Picking Locks the Movie Way

June 29, 2021

Categories: Random , Tags: Lockpicking, Fallout

For the last few months I've been honing my lock picking skills, by buying up as many cheap locks as I can find. Recycle shops have been great places to grab residential door locks, and I've found some bargains on TradeMe for padlocks. However, I got to thinking about the way that locks are often picked in movies, TV shows and computer games - with a bobby pin.

So, I asked my daughters for a couple of bobby pins (hair pins) and took them on the train with me to work. On the way, I fashioned one pin into an L-shaped turning tool, and the other into a long straight pick. I found that using the pick turned on edge worked best, as that gave it rigidity.

My tools

After a few minutes, I'd managed to pop the lock open. When I arrived home, I showed my daughters by performing this feat in front of them:=.


They were underwhelmed - telling me that in the movies people only have to use one bobby pin to do the job. Right, I said, get me another pin. They found one that was thinner than the previous pins, which was perfect for my next picking attempt. I bent the pin into a wide U shape, so that I could use one leg to manipulate the lock's pins, and the other leg to apply leverage and turn the lock. It took a while, but after maybe 5 or 10 minutes I opened the lock.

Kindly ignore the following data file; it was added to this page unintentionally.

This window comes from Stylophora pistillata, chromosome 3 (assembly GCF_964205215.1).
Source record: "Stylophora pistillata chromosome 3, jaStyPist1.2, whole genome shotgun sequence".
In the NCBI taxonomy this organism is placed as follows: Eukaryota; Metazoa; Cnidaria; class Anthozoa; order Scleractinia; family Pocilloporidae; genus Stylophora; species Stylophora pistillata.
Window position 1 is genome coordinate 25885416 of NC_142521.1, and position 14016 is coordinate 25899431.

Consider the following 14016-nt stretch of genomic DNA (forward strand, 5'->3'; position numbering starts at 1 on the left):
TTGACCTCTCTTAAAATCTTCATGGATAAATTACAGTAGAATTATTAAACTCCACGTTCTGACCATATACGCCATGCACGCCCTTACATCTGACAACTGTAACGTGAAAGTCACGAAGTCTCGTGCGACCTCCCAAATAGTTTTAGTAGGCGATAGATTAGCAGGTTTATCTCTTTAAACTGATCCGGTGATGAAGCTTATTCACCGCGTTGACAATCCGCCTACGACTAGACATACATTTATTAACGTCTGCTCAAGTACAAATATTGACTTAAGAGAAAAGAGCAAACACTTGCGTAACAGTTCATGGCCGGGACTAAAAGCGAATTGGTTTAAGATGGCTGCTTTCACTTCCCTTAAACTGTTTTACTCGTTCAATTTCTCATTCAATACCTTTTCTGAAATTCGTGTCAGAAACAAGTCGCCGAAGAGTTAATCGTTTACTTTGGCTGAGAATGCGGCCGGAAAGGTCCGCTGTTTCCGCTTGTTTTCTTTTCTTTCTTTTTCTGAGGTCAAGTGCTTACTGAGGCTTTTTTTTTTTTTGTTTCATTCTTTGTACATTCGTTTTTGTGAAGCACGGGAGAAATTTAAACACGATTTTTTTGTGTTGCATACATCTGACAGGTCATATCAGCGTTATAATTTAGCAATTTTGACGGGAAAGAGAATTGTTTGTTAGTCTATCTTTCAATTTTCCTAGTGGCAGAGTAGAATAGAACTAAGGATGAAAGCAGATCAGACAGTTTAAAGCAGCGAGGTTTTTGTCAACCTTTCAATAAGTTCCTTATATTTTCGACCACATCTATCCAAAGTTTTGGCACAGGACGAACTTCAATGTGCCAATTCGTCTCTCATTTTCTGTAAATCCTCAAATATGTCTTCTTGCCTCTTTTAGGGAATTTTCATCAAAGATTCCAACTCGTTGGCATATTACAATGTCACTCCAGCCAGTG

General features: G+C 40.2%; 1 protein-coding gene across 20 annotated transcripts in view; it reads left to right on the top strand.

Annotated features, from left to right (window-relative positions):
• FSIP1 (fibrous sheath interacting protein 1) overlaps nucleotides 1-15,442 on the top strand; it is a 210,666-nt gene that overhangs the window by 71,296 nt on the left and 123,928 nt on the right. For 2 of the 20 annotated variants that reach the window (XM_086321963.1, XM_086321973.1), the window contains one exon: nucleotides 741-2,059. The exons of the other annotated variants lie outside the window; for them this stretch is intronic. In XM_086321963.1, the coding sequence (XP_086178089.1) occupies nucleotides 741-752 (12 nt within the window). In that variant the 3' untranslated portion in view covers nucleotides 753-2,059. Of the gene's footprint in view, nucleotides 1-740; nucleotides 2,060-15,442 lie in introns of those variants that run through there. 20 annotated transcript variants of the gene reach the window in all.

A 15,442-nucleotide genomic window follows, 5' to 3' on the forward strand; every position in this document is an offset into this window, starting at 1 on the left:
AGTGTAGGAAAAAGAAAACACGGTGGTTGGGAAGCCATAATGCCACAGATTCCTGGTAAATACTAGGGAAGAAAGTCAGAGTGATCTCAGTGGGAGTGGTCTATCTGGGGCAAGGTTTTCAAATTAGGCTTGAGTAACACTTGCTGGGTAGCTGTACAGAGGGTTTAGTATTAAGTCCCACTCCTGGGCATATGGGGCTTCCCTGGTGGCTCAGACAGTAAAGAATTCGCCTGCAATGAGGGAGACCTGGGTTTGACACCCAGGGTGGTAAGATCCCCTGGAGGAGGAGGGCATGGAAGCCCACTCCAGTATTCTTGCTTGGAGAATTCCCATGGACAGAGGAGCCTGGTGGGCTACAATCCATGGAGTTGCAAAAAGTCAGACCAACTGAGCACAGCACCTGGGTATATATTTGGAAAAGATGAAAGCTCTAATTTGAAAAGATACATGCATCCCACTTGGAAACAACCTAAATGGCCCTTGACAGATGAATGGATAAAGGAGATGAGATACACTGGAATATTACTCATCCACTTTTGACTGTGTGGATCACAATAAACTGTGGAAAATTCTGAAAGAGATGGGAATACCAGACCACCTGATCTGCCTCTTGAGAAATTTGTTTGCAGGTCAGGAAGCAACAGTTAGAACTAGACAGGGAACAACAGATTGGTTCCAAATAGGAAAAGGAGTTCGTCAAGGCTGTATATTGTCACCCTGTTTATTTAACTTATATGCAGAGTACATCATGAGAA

A week later, while regaling this story to my friends at our regular Skeptics in the Pub (opens new window) meeting, I happened to mention the game series Fallout. A kindly friend pointed out that in Fallout, the protagonist uses a bobby pin and a screwdriver to open locks. Right, a new challenge!


It turns out (no pun intended) that a screwdriver is a really bad turning tool. Something with some flex, or a right angle, allows you to apply pressure and keep it applied. But with a straight screwdriver you get none of that, and it's hard to keep the turning pressure applied as you're manipulating the lock's pins. However, eventually I managed to keep the pressure applied for long enough to pop a lock open.


And that's the end of that, until the next time I see someone in a movie use a different weird implement to pick a lock, and I decide that I have to find out if it's possible.